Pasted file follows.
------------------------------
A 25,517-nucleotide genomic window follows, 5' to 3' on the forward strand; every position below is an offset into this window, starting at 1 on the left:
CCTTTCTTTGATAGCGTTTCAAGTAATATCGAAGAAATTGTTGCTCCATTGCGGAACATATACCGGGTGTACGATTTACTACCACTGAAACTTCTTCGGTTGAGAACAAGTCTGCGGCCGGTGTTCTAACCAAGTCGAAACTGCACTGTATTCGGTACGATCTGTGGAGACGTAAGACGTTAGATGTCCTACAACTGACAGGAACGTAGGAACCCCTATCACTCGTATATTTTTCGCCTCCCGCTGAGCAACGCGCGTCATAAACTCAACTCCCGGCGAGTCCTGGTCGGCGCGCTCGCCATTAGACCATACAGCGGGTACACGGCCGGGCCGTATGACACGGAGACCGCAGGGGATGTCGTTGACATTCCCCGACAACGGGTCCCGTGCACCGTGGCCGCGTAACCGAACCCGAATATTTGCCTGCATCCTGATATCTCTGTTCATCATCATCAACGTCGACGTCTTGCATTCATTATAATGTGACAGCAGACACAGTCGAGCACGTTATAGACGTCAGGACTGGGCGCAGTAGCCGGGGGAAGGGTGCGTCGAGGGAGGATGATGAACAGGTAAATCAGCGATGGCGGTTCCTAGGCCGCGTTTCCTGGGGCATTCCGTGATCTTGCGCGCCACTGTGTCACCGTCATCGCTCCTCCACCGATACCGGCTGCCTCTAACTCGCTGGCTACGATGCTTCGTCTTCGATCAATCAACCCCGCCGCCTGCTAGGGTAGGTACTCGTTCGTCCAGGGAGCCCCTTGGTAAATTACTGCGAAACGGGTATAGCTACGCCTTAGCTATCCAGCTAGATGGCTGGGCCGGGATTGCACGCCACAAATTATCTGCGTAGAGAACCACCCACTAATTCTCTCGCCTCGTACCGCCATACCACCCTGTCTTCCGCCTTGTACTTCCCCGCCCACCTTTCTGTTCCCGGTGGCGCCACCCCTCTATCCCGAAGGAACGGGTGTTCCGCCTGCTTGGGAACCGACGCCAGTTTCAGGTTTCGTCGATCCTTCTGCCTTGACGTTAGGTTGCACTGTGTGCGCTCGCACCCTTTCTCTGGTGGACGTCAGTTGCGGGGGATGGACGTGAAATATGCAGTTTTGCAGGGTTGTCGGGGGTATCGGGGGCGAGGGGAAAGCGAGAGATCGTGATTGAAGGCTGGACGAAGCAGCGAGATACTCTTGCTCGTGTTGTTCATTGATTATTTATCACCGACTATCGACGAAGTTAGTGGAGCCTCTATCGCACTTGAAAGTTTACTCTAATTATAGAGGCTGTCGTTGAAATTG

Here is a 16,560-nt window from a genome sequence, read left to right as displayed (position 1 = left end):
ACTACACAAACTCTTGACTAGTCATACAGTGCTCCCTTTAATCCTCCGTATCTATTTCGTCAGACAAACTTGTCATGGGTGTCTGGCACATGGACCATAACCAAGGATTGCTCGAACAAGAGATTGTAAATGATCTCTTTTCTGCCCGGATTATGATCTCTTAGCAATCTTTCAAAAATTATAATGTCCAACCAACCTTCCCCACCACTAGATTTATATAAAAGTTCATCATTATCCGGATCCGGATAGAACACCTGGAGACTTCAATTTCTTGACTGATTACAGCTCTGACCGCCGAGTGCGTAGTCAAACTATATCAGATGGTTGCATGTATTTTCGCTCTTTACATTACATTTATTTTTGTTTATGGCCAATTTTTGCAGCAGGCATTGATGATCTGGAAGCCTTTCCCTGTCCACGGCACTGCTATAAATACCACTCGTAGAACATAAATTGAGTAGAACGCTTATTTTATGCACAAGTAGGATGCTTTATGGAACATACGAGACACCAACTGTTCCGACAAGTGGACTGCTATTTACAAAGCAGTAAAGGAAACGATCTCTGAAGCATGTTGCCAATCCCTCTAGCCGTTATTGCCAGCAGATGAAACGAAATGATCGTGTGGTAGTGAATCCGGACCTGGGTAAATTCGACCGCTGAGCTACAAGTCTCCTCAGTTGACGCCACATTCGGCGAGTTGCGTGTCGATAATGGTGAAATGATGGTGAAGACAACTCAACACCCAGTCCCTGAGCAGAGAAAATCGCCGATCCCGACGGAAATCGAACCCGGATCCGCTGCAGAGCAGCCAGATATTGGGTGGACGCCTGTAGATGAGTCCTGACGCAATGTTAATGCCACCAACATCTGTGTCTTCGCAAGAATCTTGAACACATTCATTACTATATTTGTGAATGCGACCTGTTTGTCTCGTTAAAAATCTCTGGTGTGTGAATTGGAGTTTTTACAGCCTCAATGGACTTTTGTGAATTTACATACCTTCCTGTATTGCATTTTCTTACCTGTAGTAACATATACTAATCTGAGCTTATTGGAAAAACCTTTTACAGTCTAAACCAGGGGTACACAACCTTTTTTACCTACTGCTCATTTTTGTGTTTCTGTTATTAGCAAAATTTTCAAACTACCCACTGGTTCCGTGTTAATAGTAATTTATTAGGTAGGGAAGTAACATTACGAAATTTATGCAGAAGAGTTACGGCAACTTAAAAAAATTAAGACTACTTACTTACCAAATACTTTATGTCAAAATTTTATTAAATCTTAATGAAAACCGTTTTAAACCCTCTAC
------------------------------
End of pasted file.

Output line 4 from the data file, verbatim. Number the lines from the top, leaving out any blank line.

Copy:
ACTACACAAACTCTTGACTAGTCATACAGTGCTCCCTTTAATCCTCCGTATCTATTTCGTCAGACAAACTTGTCATGGGTGTCTGGCACATGGACCATAACCAAGGATTGCTCGAACAAGAGATTGTAAATGATCTCTTTTCTGCCCGGATTATGATCTCTTAGCAATCTTTCAAAAATTATAATGTCCAACCAACCTTCCCCACCACTAGATTTATATAAAAGTTCATCATTATCCGGATCCGGATAGAACACCTGGAGACTTCAATTTCTTGACTGATTACAGCTCTGACCGCCGAGTGCGTAGTCAAACTATATCAGATGGTTGCATGTATTTTCGCTCTTTACATTACATTTATTTTTGTTTATGGCCAATTTTTGCAGCAGGCATTGATGATCTGGAAGCCTTTCCCTGTCCACGGCACTGCTATAAATACCACTCGTAGAACATAAATTGAGTAGAACGCTTATTTTATGCACAAGTAGGATGCTTTATGGAACATACGAGACACCAACTGTTCCGACAAGTGGACTGCTATTTACAAAGCAGTAAAGGAAACGATCTCTGAAGCATGTTGCCAATCCCTCTAGCCGTTATTGCCAGCAGATGAAACGAAATGATCGTGTGGTAGTGAATCCGGACCTGGGTAAATTCGACCGCTGAGCTACAAGTCTCCTCAGTTGACGCCACATTCGGCGAGTTGCGTGTCGATAATGGTGAAATGATGGTGAAGACAACTCAACACCCAGTCCCTGAGCAGAGAAAATCGCCGATCCCGACGGAAATCGAACCCGGATCCGCTGCAGAGCAGCCAGATATTGGGTGGACGCCTGTAGATGAGTCCTGACGCAATGTTAATGCCACCAACATCTGTGTCTTCGCAAGAATCTTGAACACATTCATTACTATATTTGTGAATGCGACCTGTTTGTCTCGTTAAAAATCTCTGGTGTGTGAATTGGAGTTTTTACAGCCTCAATGGACTTTTGTGAATTTACATACCTTCCTGTATTGCATTTTCTTACCTGTAGTAACATATACTAATCTGAGCTTATTGGAAAAACCTTTTACAGTCTAAACCAGGGGTACACAACCTTTTTTACCTACTGCTCATTTTTGTGTTTCTGTTATTAGCAAAATTTTCAAACTACCCACTGGTTCCGTGTTAATAGTAATTTATTAGGTAGGGAAGTAACATTACGAAATTTATGCAGAAGAGTTACGGCAACTTAAAAAAATTAAGACTACTTACTTACCAAATACTTTATGTCAAAATTTTATTAAATCTTAATGAAAACCGTTTTAAACCCTCTAC